Audit: Michigan agency didn’t refer abuse complaints

Chad Livengood
Detroit News Lansing Bureau

Lansing — The state agency responsible for inspecting adult foster care facilities and senior citizen group homes failed to notify authorities in the Michigan Department of Health and Human Services of patient neglect and abuse complaints, according to a state audit released Tuesday.

A report by Auditor General Doug Ringler says the state’s adult foster care licensing division did not report abuse allegations to the Adult Protective Services division within the department in 12 of 48 cases — 25 percent — that auditors sampled between Oct. 1, 2010, and Feb. 12, 2014.

“Although licensing policy requires staff to report all allegations of abuse, neglect and/or exploitation to APS, the division stated that staff did not consistently follow this policy because they believed that they should establish reasonable cause before making referrals to APS and that staff had varying interpretations of the facts that should warrant referral to APS,” state auditors wrote in their report.

The Adult Foster Care and Homes for the Aged Licensing Division also failed to ensure the facilities it regulates conduct background checks of all employees, according to the audit.

The audit’s findings prompted concern in the mental health community.

“We are going to review the entire audit report, but the audit summary is troubling,” said Linda Burghardt, president and CEO of the Mental Health Association in Michigan. “Many of our constituents reside in licensed AFC homes, and it appears that the DHHS licensing process has a number of flaws and needs immediate improvement.”

People with physical, mental or developmental disabilities who do not require round-the-clock nursing care may live in state-licensed adult foster care homes. Residents 60 years or older requiring supervised personal care live in state-regulated homes for the aged.

State auditors randomly selected 44 adult foster care facilities employing 1,574 workers and found six facilities had not conducted background checks on 12 employees.

“One of these employees had a conviction for a disqualifying offense that occurred prior to the employee’s date of hire,” state auditors said. “The licensee had employed this individual for over two years.”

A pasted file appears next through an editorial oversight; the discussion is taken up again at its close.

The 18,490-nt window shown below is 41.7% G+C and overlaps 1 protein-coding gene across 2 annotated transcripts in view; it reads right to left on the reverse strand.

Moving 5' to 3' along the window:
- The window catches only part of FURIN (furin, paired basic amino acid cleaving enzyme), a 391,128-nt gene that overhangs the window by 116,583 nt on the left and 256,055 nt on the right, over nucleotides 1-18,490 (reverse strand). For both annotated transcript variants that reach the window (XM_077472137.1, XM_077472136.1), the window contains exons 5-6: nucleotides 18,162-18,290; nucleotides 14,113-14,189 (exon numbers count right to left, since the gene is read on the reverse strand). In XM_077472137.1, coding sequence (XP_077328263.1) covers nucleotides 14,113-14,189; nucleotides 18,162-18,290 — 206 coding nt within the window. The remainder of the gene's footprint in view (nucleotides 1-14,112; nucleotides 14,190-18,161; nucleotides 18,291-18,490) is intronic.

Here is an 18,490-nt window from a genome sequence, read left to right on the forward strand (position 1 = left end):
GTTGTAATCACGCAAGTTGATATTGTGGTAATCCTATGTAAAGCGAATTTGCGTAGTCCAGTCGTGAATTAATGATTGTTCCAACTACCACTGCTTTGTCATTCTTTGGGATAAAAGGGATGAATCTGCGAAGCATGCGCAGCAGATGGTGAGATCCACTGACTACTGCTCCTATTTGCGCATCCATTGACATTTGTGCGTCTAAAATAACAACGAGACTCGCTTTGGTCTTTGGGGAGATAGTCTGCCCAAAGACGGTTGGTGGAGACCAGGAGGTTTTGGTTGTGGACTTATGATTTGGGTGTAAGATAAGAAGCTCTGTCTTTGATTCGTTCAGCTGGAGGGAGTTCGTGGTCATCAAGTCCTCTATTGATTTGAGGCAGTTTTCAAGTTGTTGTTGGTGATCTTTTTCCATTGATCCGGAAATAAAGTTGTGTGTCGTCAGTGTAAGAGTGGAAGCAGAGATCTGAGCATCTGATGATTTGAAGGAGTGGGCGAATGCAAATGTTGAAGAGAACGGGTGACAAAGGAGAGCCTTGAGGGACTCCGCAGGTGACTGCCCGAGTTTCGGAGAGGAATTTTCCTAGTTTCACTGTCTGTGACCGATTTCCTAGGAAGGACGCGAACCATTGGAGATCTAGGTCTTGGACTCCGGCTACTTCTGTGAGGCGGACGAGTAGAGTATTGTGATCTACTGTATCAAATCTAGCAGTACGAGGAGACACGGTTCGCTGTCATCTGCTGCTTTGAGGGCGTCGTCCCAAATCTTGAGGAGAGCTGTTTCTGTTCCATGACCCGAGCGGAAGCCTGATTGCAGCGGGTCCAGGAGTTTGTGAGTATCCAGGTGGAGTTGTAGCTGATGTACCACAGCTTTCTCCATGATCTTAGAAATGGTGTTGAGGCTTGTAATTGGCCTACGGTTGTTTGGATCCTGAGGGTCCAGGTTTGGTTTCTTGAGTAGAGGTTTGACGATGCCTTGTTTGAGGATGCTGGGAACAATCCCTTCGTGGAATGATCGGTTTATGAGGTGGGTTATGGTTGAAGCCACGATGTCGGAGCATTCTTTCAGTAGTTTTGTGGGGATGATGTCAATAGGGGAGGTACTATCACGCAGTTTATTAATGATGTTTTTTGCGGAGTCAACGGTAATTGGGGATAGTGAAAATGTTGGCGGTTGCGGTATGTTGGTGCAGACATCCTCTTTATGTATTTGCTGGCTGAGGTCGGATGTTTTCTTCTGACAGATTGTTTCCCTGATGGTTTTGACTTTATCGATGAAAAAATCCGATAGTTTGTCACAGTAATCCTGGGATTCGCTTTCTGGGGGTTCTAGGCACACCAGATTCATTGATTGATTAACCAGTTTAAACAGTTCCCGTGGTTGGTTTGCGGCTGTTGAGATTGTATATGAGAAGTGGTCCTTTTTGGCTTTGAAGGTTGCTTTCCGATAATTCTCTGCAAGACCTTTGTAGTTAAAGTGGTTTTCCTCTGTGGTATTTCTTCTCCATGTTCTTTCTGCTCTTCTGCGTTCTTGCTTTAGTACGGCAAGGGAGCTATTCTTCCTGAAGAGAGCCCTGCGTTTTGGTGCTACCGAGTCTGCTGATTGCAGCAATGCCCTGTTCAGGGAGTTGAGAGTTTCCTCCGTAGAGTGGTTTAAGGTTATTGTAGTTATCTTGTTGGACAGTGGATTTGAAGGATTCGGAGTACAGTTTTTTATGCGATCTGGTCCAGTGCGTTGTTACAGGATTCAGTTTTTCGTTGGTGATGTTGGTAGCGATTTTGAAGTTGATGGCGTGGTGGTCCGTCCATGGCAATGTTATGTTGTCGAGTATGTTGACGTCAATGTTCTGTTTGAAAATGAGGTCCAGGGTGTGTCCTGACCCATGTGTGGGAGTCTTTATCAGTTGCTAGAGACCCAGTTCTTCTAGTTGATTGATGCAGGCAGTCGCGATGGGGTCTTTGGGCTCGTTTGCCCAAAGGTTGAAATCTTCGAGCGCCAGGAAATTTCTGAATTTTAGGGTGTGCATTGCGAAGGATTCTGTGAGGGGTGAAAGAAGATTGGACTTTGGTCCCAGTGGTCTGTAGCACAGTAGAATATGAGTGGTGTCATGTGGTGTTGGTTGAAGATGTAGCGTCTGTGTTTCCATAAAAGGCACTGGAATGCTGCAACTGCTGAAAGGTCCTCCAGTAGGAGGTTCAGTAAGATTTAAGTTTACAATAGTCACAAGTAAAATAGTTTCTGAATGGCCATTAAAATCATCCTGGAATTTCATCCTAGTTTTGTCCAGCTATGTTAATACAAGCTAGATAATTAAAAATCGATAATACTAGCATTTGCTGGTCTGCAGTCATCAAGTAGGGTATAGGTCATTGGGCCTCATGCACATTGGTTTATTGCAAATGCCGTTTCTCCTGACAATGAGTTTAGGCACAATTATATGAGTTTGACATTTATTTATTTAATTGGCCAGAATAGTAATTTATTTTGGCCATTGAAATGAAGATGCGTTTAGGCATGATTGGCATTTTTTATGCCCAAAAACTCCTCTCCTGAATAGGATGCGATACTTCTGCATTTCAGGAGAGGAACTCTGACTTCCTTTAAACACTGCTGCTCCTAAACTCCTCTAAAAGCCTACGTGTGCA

State law prevents adult foster care facilities from employing people with felony convictions for abuse, neglect, cruelty, torture, criminal sexual conduct, prescription drug diversion or felonious use of a dangerous weapon.

State auditors notified the Department Health and Human Services of the conviction in May 2014, and the department informed the unnamed facility on July 3, 2014, that the employee was ineligible to work there, according to the audit.

Five of the adult foster care facilities and group homes for individuals over age 60 took an average of 217 days after employees were hired to conduct criminal background checks, according to the audit.

None of the residential facilities was named in the audit.

In response to the auditors’ finding, the Department of Licensing and Regulatory Affairs said it now requires inspectors to pull “one employee file for verification of criminal background check” during periodic and annual inspections.

State auditors also found the licensing division did not complete complaints against adult foster care facilities and homes within the required 30-day and 60-day time frames.

A sample of 76 complaint investigations between Oct. 1 and Feb. 12, 2014, showed 33 percent were not completed within the required time frame, with the average complaint taking an extra three weeks to be investigated, according to the audit.

“We determined that four of the 25 late investigations resulted in license violations, including fictitious medication logs, improper facility heating source and improper medication dispensing,” state auditors wrote.

Auditors also scrutinized the timeliness of annual on-site inspections of the residential facilities.

A random sample of 20 inspections of homes found 17 of them — 85 percent — were conducted an average three months late.

Officials at the licensing agency told auditors that annual inspections “may not have occurred timely because conducting complaint investigations and original licensing inspections were higher priorities,” according to the audit.

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